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Publication numberUS6105156 A
Publication typeGrant
Application numberUS 09/053,479
Publication dateAug 15, 2000
Filing dateApr 1, 1998
Priority dateJan 23, 1996
Fee statusLapsed
Publication number053479, 09053479, US 6105156 A, US 6105156A, US-A-6105156, US6105156 A, US6105156A
InventorsHisashi Yamauchi
Original AssigneeNec Corporation
Export CitationBiBTeX, EndNote, RefMan
External Links: USPTO, USPTO Assignment, Espacenet
LSI tester for use in LSI fault analysis
US 6105156 A
Abstract
An LSI tester having a path analysis means for tracing a series of connections reversely along a designated signal flow path from one of flip-flops of DUT (device under test) at which flip-flop an inconsistency in pattern value has been detected as a consistency detection point by an output pattern comparator, based on circuit information in DUT, and for identifying firstly reachable flip-flops or external terminals from the inconsistency detection point as arrival points. And a sequence-pattern-inverting means sequentially inverts at least partly the values of successive test patterns one at a time with respect to each of the arrival points. The fault position in DUT is narrowed down from the arrival points simply in a shorter time.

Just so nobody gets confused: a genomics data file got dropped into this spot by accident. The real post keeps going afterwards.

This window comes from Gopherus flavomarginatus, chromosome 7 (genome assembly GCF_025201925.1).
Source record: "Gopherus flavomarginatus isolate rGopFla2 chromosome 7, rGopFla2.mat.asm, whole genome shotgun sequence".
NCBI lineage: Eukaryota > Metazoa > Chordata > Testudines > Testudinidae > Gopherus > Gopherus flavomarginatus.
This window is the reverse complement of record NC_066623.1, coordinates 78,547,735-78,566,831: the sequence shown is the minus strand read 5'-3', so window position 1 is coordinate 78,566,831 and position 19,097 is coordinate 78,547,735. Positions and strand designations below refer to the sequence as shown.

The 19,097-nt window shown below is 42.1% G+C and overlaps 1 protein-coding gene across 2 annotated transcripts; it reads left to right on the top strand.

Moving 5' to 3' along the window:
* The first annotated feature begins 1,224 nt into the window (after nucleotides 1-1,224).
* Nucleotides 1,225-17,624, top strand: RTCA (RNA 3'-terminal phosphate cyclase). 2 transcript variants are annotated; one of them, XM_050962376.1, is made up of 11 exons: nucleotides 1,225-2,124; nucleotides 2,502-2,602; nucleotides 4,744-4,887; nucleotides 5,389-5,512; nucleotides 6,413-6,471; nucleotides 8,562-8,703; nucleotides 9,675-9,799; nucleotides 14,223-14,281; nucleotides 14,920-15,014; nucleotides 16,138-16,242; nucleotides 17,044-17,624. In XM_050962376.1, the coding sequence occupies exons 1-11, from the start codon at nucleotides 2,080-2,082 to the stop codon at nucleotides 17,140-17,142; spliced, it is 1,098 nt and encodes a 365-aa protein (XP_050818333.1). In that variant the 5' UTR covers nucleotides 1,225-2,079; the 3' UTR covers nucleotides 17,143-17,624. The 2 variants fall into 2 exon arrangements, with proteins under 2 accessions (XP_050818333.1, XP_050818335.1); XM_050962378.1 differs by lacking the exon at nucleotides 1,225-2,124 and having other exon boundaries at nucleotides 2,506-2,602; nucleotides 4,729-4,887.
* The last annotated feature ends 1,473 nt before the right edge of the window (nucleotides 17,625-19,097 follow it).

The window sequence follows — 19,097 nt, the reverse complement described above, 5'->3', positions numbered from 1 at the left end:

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Claims(20)
What is claimed is:
1. An LSI tester for use in analyzing a possible fault of an LSI, the LSI including a plurality of flip-flops interconnected via a plurality of wirings, the LSI tester comprising:
a test pattern generator for generating successive test patterns to be inputted to the LSI each as an input pattern value such as to flow in a designated signal flow path passing through a designated series of the flip-flops and also for generating successive reference patterns each having an expected output pattern value which is equivalent with its corresponding actual output pattern value to be outputted from the LSI when all of the flip-flops in said designated signal flow path are normal in function;
an output pattern comparator for comparing said output pattern value from the LSI with said expected output pattern value for each and every one of said successive test patterns;
path analysis means for reverse tracing said designated series of flip-flops along said designated signal flow path from one of the flip-flops where an inconsistency in pattern value has been detected by said output pattern comparator as an inconsistency detection point, based on circuit information of the LSI, and for identifying of the flip-flops in said designated signal flow path, which are firstly reachable flip-flops or external terminals from said inconsistency detection point as arrival points; and
sequential-pattern-inverting means for sequentially inverting at least partly said pattern values of said successive test patterns one at a time with respect to said one flip-flop identified as said arrival point.